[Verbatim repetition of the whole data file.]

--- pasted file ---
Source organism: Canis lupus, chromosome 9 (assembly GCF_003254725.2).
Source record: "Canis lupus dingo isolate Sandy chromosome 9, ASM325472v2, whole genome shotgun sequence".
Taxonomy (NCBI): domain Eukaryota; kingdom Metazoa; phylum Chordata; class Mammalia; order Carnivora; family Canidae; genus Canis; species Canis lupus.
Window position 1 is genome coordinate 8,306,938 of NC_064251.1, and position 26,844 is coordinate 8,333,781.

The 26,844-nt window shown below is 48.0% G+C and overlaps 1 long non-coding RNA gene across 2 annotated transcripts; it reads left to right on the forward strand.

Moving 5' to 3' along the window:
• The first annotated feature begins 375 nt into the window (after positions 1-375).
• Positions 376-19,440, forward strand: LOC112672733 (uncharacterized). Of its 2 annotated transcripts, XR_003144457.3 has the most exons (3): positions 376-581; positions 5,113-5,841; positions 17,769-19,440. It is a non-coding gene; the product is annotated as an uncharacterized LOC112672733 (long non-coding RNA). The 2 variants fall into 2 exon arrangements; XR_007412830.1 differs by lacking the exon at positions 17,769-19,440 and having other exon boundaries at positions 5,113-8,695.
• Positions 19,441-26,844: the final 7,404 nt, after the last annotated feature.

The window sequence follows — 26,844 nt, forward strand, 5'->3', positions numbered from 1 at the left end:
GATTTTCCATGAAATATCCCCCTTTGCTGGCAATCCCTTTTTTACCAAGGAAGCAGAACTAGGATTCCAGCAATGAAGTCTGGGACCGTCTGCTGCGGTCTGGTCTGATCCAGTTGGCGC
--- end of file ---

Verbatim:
Source organism: Canis lupus, chromosome 9 (assembly GCF_003254725.2).
Source record: "Canis lupus dingo isolate Sandy chromosome 9, ASM325472v2, whole genome shotgun sequence".
Taxonomy (NCBI): domain Eukaryota; kingdom Metazoa; phylum Chordata; class Mammalia; order Carnivora; family Canidae; genus Canis; species Canis lupus.
Window position 1 is genome coordinate 8,306,938 of NC_064251.1, and position 26,844 is coordinate 8,333,781.

The 26,844-nt window shown below is 48.0% G+C and overlaps 1 long non-coding RNA gene across 2 annotated transcripts; it reads left to right on the forward strand.

Moving 5' to 3' along the window:
• The first annotated feature begins 375 nt into the window (after positions 1-375).
• Positions 376-19,440, forward strand: LOC112672733 (uncharacterized). Of its 2 annotated transcripts, XR_003144457.3 has the most exons (3): positions 376-581; positions 5,113-5,841; positions 17,769-19,440. It is a non-coding gene; the product is annotated as an uncharacterized LOC112672733 (long non-coding RNA). The 2 variants fall into 2 exon arrangements; XR_007412830.1 differs by lacking the exon at positions 17,769-19,440 and having other exon boundaries at positions 5,113-8,695.
• Positions 19,441-26,844: the final 7,404 nt, after the last annotated feature.

The window sequence follows — 26,844 nt, forward strand, 5'->3', positions numbered from 1 at the left end:
GATTTTCCATGAAATATCCCCCTTTGCTGGCAATCCCTTTTTTACCAAGGAAGCAGAACTAGGATTCCAGCAATGAAGTCTGGGACCGTCTGCTGCGGTCTGGTCTGATCCAGTTGGCGC